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Friday, August 25, 2017   (0 Comments)
Posted by: Denise Marshall

In response to Alabama State Board of Education member Ella Bell’s comments on August 24, 2017 suggesting that students with disabilities should be ‘moved out’ of public schools to help improve test scores, Denise Marshall, executive director of the Council of Parent Attorneys and Advocates (COPAA) issued the following statement:

“COPAA calls on Mrs. Bell to fully retract her statements regarding segregating students with disabilities in separate schools to improve local test scores. Mrs. Bell must immediately apologize to the children and their families affected by this discriminatory, ill-informed and insidious statement. There is no room for discrimination against students with disabilities in the public discourse over state academic standards and related assessments.”

Marshall continued, “over 6 million students with disabilities are educated in our nation’s public schools, the majority of whom — 67 percent — spend more than 80 percent of their school day in the general education classroom, learning alongside their peers without disabilities. Historically, children with disabilities were thought to be unable to learn. However, research, best practice, and public policy advances have dispelled this myth. Students with disabilities — when given services and supports — can and do thrive in school and in life.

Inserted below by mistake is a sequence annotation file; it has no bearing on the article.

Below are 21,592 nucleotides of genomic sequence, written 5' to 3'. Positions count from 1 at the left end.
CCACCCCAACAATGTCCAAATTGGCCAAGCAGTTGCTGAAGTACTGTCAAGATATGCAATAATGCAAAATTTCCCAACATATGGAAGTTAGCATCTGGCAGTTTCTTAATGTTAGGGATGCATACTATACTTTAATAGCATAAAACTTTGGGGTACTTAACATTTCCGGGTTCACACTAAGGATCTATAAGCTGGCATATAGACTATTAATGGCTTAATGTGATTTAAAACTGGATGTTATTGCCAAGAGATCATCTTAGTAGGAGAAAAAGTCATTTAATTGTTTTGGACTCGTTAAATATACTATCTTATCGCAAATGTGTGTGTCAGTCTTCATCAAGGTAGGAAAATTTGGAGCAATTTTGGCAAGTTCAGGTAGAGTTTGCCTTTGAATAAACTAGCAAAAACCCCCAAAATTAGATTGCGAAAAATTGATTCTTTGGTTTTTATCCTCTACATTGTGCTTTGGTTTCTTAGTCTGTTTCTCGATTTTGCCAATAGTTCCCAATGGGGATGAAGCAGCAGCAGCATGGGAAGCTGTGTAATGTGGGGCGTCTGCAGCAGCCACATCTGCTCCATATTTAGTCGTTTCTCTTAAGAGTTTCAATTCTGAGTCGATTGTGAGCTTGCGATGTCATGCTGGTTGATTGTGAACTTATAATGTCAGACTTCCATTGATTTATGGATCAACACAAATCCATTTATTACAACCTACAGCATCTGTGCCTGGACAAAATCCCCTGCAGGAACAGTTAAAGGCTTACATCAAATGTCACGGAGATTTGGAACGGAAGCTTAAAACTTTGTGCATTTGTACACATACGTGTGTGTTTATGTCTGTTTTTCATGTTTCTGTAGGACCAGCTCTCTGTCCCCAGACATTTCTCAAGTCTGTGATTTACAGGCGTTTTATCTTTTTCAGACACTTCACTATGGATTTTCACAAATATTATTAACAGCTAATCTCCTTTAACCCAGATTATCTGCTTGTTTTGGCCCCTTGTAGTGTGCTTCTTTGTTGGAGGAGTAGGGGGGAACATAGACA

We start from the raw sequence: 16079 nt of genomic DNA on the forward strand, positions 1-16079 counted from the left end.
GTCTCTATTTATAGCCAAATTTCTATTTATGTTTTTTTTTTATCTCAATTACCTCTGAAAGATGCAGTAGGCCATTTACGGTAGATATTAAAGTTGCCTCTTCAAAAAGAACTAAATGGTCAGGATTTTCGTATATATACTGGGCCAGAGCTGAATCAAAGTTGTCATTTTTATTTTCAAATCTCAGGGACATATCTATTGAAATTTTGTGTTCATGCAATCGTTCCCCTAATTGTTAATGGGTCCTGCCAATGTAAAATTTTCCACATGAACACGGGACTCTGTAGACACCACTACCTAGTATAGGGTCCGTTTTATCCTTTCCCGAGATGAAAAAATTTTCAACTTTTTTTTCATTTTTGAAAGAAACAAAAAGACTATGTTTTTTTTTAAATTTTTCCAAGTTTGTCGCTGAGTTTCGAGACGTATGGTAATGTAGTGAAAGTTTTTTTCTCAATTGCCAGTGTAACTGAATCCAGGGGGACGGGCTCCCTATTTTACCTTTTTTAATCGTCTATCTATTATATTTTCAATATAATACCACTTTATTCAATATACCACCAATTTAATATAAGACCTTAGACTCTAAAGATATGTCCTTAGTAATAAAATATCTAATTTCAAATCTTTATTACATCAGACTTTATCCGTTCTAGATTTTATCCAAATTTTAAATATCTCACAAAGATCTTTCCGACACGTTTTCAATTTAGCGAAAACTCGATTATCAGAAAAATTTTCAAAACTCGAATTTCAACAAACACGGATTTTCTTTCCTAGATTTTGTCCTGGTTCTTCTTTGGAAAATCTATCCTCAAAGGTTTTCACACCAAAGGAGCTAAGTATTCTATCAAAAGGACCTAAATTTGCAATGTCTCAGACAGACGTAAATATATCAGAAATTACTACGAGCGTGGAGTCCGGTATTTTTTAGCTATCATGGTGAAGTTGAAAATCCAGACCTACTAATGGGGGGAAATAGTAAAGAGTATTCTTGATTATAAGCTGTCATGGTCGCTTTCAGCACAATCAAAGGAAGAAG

With specific regard to testing, states such as Alabama are required by federal law to assess 95 percent of all students in grades 3-8 and once in high school in reading in math, including students with disabilities. Alabama can provide a general assessment that tests students against challenging state standards. And, for students with the most significant cognitive disabilities, Alabama can and has developed an alternate assessment based on alternate academic achievement standards. This assessment may be given to up to 1 percent of the entire student population across the state.

We urge Mrs. Bell to apologize to the public, to read the law and to work with the Alabama Board of Education to promote high standards and high expectations for all children. Together, they have the power to provide access to quality instruction along with the supports, services and interventions that children with disabilities need in order to succeed in school.”

COPAA is an independent, nonprofit organization of parents, attorneys, advocates, and related professionals. COPAA members nationwide work to protect the civil rights and secure excellence in education on behalf of the 6.5 million children with disabilities in America. COPAA’s mission is to serve as a national voice for special education rights and is grounded in the belief that every child deserves the right to a quality education that prepares him or her for meaningful employment, higher education and lifelong learning, as well as full participation in his or her community.  



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